In a significant judgement, the Madras High Court has asserted that a wife who has contributed towards acquiring family assets by performing household chores, and taking care of the household and children is entitled to an equal share in the properties.
Justice Krishnan Ramasamy, in recognising the wife’s non-financial contributions towards the household, observed: “In generality of marriages, the wife bears and rears children and minds the home. She thereby frees her husband for his economic activities.
Since it is her performance of her function which enables the husband to perform his, she is in justice, entitled to a share in its fruits.“ It stressed that there was no legislation currently in place that recognised such contribution and added that the court had the discretion to recognise the same.
While the progressive jurisprudence emerging from the courts’ ruling has paved the way for women’s property and ownership rights in India, it is equally significant for women in Pakistan, who are repeatedly denied their right to property and ownership, notwithstanding the constitutional, statutory and judicial protections in place.
Article 23 of the Constitution explicitly provides for the “right to acquire, hold, and dispose of property” guaranteeing the right to property and equality of citizens as fundamental rights.
As part of its international obligations, Pakistan is bound by the Convention on the Elimination of All Forms of Discrimination Against Women, which pursuant to Article 15, mandates all parties to secure women’s right to property.
According to the Global Gender Gap Index of 2022 published by the World Economic Forum, Pakistan ranks 145 out of the 146 countries — the second worst position globally.
The perception of women’s place in society and the prevailing social structures that perpetuate patriarchal norms, ie, unequal relationships prevent them from obtaining any share of matrimonial assets at the time of divorce, contributing further to their economic vulnerability and greater dependence on their male counterparts.
At the same time, what is often overlooked is the state’s failure to enforce women’s legal rights to property and in particular, women’s right to inheritance. This is reflected in the Ghulam Qasim vs Razia Begum case where the Supreme Court of Pakistan recognised the infirmities in the enforcement of women’s right to inheritance despite constitutional provisions specifically protecting property rights and mandating the making of “special provisions for the protection of women and children”.
Subsequently, the Enforcement of Women’s Property Rights Act, 2020, was enacted to protect and secure the rights of ownership and possession of property owned by women, providing them with a separate forum for redressal of their grievances.
The said act provides a mechanism to agitate complaints before an ombudsperson provided no proceedings in a court of law are pending regarding that property.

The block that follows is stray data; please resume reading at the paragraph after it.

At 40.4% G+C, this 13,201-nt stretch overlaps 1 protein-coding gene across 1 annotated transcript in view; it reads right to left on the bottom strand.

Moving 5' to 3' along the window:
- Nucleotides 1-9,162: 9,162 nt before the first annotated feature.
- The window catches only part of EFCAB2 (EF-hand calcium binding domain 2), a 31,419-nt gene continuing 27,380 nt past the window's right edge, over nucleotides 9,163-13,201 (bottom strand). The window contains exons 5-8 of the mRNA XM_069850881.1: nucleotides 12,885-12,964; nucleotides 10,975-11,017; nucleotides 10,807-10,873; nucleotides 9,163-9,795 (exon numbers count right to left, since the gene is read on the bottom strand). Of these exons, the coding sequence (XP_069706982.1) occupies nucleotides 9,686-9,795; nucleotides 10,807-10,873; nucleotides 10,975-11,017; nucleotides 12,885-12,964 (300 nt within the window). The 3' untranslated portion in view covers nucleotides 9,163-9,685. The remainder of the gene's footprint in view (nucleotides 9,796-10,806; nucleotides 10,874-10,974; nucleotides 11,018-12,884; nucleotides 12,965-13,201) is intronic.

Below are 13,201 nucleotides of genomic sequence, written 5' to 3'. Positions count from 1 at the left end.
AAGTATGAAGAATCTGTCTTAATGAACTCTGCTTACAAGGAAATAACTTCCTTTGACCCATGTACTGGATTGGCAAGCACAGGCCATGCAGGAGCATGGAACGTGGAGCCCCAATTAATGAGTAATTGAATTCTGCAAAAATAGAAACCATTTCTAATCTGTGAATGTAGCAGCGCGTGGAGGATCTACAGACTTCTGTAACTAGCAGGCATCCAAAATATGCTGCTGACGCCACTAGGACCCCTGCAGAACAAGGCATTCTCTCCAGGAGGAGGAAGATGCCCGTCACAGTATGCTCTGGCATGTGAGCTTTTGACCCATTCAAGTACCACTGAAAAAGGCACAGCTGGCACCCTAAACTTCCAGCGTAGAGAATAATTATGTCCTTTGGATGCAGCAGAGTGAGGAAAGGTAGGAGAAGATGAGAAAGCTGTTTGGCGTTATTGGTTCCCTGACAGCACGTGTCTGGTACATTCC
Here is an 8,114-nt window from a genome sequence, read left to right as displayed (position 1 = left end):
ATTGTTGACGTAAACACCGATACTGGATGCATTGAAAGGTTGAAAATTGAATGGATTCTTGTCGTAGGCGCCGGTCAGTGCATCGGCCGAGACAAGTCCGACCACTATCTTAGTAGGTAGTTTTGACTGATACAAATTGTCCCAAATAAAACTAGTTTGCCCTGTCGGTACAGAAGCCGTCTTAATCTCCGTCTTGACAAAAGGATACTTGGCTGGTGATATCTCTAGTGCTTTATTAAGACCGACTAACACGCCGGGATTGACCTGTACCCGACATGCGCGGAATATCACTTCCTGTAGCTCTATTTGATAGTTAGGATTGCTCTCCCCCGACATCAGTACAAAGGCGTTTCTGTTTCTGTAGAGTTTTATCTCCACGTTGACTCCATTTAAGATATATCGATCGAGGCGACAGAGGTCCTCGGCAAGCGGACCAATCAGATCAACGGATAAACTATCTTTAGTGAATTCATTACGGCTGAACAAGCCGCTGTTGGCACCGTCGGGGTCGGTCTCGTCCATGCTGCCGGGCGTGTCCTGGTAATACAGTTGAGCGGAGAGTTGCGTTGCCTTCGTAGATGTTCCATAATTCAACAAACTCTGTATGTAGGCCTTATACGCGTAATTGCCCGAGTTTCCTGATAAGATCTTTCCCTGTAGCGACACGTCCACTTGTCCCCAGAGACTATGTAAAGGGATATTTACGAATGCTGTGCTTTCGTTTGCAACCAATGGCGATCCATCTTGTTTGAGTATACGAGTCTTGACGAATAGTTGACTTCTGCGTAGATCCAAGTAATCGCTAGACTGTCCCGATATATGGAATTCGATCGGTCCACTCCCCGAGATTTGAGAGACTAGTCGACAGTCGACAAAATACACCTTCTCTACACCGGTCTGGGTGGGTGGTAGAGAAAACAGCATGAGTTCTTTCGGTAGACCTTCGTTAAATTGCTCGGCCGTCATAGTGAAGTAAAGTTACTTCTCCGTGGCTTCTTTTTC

The “pure-separate” property regime is followed in Pakistan whereby the husband and wife own property independently. In the absence of any legal framework that recognises the concept of “joint matrimonial property”, any property or asset acquired during the course of a marriage is treated as belonging to the individual in whose name the title has been registered.
No piece of legislation provides for any rights or interest of a spouse, whether a husband or wife, over such property, regardless of their financial or non-financial contributions.
The concept of “joint matrimonial property” has been recognised by several Muslim countries including Turkiye and Malaysia as well as other states such as Singapore. For instance, Section 52 of the Administration of Muslim Law Act in Singapore mandates the court to order any matrimonial assets to be divided between the parties or any such asset to be sold and the proceeds of any such sale to be divided between the parties.
Countries such as Turkiye have implemented matrimonial regimes in compliance with their constitutionally guaranteed fundamental rights, and other international human rights principles and existing obligations. The legal framework in Brunei explicitly recognises the contribution of unpaid care work of women in supporting their spouses to accumulate and/ or maintain matrimonial property and assets.
The Madras court’s judgement is a ray of hope in the darkness of the patriarchal culture that prevails globally; it is even more significant in the context of the fragile economic status of the women of Pakistan.
At a time when Pakistan envisages equality for all, it needs to ensure that the right of women to “joint matrimonial property” is guaranteed in legislation and practice. This is not only an international obligation, it is also a constitutional duty.
The writer is a lawyer from Sargodha and currently based in Lahore.
This article was first published on Dawn.com.